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“Both Calvin and Tommy remain highly relevant with today’s consumer in the region,” chief executive officer Stefan Larsson told analysts on a conference call going over quarterly results. “However, we recognize that we’re on a multiyear journey to unlock the significant opportunities we have in the market.”
In addition to the lack of tourism in North America, PVH is facing continued supply chain backups.
“We continue to work through significant COVID[-19]-related inventory delays during the first quarter and we expect our inventory positions to gradually improve in the back half of this year,” Larsson said. “Despite these challenges, we see important progress in the region, including [that] we are driving significantly lower promotions and are able to sell through our products at higher AURs [average unit retail prices]. We are driving increased product strength through our hero product focus and the consumer is responding positively to newness for both Calvin and Tommy.”
The PVH+ strategic plan has the company aiming to boost revenues to $12.5 billion in 2025, up from $9.2 billion last year, and doing that by doubling down on brand. Key to the plan is developing “hero products” in key categories and then connecting those products to consumers at key moments and taking a digital-first approach.
At PVH, Larsson has plenty of brand power to work with.
In the first quarter, Tommy Hilfiger saw North American revenues increase 15 percent, while Clavin Klein’s revenues were up 26 percent in the market as business bounced back from a year ago.
(Overall, PVH drove its first-quarter net income up 33.2 percent to $133.1 million, or $1.94 a diluted share — 33 cents ahead of the $1.61 analysts had penciled in. Revenues for the three months ended May 1 rose 2 percent to $2.1 billion, an increase of 7 percent on a constant currency basis.)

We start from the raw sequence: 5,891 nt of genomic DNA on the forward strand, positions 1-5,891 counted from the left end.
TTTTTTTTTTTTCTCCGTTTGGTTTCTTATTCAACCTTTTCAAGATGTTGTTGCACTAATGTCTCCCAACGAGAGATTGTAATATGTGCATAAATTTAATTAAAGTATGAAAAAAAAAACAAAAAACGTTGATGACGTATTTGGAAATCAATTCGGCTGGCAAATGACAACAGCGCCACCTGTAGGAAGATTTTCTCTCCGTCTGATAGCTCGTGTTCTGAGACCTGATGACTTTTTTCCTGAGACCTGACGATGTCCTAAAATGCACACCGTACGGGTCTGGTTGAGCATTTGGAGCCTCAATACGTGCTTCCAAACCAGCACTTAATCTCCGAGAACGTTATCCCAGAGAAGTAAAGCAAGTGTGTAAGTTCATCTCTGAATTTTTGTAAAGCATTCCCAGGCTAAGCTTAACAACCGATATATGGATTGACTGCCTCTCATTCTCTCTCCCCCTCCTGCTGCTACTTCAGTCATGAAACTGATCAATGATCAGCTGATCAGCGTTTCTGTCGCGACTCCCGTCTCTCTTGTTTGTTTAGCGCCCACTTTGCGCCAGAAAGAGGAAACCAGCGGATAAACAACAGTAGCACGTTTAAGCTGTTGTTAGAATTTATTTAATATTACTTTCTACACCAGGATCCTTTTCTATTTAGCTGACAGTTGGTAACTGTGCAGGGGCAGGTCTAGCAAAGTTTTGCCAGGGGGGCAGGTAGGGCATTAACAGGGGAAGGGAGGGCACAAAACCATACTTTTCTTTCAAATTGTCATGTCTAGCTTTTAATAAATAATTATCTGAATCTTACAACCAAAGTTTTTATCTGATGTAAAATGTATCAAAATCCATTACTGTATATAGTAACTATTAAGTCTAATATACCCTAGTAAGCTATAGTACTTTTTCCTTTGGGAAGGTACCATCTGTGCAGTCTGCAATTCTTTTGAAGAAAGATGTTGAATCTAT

Zac Coughlin, chief financial officer, noted on the call that: “In the first quarter, we delivered gross margin stronger than pre-pandemic levels at 58.4 percent. This compares to 59.1 percent in the prior year. We maintained our full-price selling and reduced promotions. We also implemented price increases in certain regions and in certain product categories to mitigate inflationary pressures, including higher costs of commodities and raw materials and increased cost of ocean freight.”
But those improvements were more than offset by air freight to move goods, which cost the company $12 million in the first quarter.
Coughlin said the company has “adjusted our buying cycle to account for increased lead times and ensure we will have the right product at the right time. As a result, our in-transit inventory levels are up 10 percent versus last year.”
While PVH continues to work on building up its brands and operations, it is also giving back something more to shareholders having repurchased 1.2 million shares for $100 million in the first quarter.
Zachary Warring, an equity analyst at CFRA Research, upgraded PVH shares to “buy” from “hold” and noted: “The company has $1.1 billion remaining on its current share repurchase program, which represents over 20 percent of the company’s market capitalization. With margins faring better than peers in Q1 and inventory remaining normal while peers over order, we now like the risk reward on PVH as the company continues to buy back shares.”
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